I have continued with an over-the-counter vasodilator and prescription hormone therapy (testosterone, transdermal delivery). I have been willing to bet that hormone therapy will not damage my health, given the dosage the doctor prescribed. My PSA test has been 0.9, give or take 0.1, every year for years now, starting before the hormone therapy and continuing to this day. The notion that hormone therapy produces or stimulates prostatic cancer has no credibility with me. In my recent annual physical, all my blood tests were within normal limits, including testosterone. I have called myself the resident Puritan in some of my earlier posts. My aversion to drugs in general does not apply to prescription testosterone. It benefits my morale and strength with no significant side-effects. (At least, that is my strong impression.)

An earlier post in this series said that we can expect to live about ten years longer than our parents. I am already 17 years older than my father was when he died, and 12 years older than my brother was when he died.

Ted Shepherd, greatly enjoying retirement for 19 years now
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Old 09-09-2012, 09:33 AM   #69
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I just found this forum again. My latest previous post here was December 14th, 2010. Here is my update.
Thanks for the update! Live long and prosper.
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Old 09-09-2012, 10:15 AM   #70
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Thanks for the update Ted.

I had shoulder surgery on both shoulders 7 years ago to remove arthritic bone ridges that were producing really bad tendonitis. I hope your surgery is as successful as mine has been. I would say I have about 70 - 80% of the strength and flexibility I had in my 40's. No problem in playing tennis but I can't throw a baseball or softball without pain, and the reduced flexibility is apparent in my yoga sessions. However, it is a HUGE improvement to what is was prior to surgery when I had to learn to shave with my left hand because it hurt so much using my right.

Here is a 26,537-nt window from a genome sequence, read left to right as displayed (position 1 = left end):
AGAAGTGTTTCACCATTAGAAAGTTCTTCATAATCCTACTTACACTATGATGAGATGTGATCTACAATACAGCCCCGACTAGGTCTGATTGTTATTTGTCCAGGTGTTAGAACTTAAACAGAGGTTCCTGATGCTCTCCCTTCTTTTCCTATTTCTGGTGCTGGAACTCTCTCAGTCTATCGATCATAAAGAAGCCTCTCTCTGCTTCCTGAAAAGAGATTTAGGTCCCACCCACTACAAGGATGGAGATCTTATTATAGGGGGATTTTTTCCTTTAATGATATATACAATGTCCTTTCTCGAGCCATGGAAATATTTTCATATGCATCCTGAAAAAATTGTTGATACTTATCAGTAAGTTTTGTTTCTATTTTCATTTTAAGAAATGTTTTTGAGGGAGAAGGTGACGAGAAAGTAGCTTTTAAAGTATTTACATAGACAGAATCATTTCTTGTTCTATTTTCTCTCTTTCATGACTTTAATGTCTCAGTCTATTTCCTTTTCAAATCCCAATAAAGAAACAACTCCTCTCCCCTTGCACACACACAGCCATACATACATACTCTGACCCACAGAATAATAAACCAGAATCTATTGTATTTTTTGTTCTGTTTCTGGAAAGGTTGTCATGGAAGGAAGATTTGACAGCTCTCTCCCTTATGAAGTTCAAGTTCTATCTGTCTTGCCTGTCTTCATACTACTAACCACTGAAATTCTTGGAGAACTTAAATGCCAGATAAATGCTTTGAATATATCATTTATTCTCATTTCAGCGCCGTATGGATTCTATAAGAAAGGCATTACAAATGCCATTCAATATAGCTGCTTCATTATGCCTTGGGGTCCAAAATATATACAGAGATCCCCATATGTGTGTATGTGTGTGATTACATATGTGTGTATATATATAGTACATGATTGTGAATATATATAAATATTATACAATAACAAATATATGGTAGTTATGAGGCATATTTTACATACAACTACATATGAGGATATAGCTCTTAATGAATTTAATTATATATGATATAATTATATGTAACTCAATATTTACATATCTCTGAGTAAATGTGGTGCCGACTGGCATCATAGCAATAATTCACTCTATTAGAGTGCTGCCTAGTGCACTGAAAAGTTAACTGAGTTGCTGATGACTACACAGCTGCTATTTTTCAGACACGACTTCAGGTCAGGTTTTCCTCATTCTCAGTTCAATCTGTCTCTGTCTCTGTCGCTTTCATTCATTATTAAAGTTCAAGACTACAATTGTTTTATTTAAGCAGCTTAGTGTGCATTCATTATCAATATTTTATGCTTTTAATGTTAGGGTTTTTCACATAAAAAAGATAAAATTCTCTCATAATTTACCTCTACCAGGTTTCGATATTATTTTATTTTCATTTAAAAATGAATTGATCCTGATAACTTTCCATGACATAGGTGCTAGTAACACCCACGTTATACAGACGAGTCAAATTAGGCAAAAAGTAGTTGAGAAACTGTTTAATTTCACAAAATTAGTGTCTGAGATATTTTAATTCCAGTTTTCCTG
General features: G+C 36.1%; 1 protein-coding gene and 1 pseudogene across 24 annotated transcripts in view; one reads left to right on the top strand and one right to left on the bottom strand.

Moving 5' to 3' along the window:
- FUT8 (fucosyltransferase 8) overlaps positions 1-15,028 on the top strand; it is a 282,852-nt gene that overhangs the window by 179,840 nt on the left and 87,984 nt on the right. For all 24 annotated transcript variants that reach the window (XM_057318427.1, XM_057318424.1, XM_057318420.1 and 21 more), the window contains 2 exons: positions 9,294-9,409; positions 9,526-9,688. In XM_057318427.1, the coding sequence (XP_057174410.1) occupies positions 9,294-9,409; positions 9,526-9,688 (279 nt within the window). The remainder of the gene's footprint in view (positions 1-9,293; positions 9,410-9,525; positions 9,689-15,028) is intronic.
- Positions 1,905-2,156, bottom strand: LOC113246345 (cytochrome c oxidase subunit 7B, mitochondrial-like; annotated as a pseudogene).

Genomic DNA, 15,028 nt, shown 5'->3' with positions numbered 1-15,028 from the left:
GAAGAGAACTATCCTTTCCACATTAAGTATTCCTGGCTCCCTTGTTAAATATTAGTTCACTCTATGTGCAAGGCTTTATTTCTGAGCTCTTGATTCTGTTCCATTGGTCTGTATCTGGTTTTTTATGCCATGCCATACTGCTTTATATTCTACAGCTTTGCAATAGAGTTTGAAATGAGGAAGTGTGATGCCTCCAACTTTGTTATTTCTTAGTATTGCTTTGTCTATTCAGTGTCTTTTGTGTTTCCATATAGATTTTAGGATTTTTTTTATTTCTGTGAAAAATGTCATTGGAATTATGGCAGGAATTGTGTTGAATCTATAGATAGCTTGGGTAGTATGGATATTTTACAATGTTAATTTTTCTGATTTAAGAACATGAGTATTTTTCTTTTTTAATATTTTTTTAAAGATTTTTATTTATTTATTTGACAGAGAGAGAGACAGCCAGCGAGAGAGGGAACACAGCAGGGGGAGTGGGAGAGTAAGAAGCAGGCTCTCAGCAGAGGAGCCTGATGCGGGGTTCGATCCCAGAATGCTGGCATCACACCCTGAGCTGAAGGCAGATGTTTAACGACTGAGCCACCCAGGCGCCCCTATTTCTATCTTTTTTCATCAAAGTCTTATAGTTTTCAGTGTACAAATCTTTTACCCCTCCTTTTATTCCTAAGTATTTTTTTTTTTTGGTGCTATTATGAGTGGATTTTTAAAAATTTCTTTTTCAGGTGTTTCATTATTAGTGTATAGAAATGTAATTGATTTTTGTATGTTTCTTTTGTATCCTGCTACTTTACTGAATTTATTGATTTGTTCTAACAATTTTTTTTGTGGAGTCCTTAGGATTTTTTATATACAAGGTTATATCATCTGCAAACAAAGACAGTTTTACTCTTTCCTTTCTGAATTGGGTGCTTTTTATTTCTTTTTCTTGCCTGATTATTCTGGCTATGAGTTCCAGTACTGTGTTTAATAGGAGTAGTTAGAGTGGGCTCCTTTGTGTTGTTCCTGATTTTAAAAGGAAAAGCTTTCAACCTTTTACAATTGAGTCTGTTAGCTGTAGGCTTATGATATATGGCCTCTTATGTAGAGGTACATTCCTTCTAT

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Old 09-10-2012, 07:30 AM   #71
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No one can tell me what my limits are. I have to find out for myself. Other people may not have my perseverance.
Thats the right perspective in my mind; keep it up Ted and I'm sure you will get to where you want to be.
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Old 09-10-2012, 07:57 AM   #72
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I'll have to find her name... but I was shocked by a statement from a world leading researcher in genetic research who confidently stated that the first person to reach the age of 1000 is surely alive today.

I suppose one can easily make statements like that because if you're wrong no one will remember but if you're right you'll end up in the history books as a visionary. Not a lot to lose.
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Old 09-18-2012, 04:25 PM   #73
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Well, is there reason to think testosterone supplementation extends life, or is it just for virility and bulging muscles?
Here is one answer to that question:

Studies suggest men with low levels of testosterone may face reduced life expectancy.

I would guess that like many things in life, an extreme in either direction is not good. The middle ground is often optimal for a healthy and long life.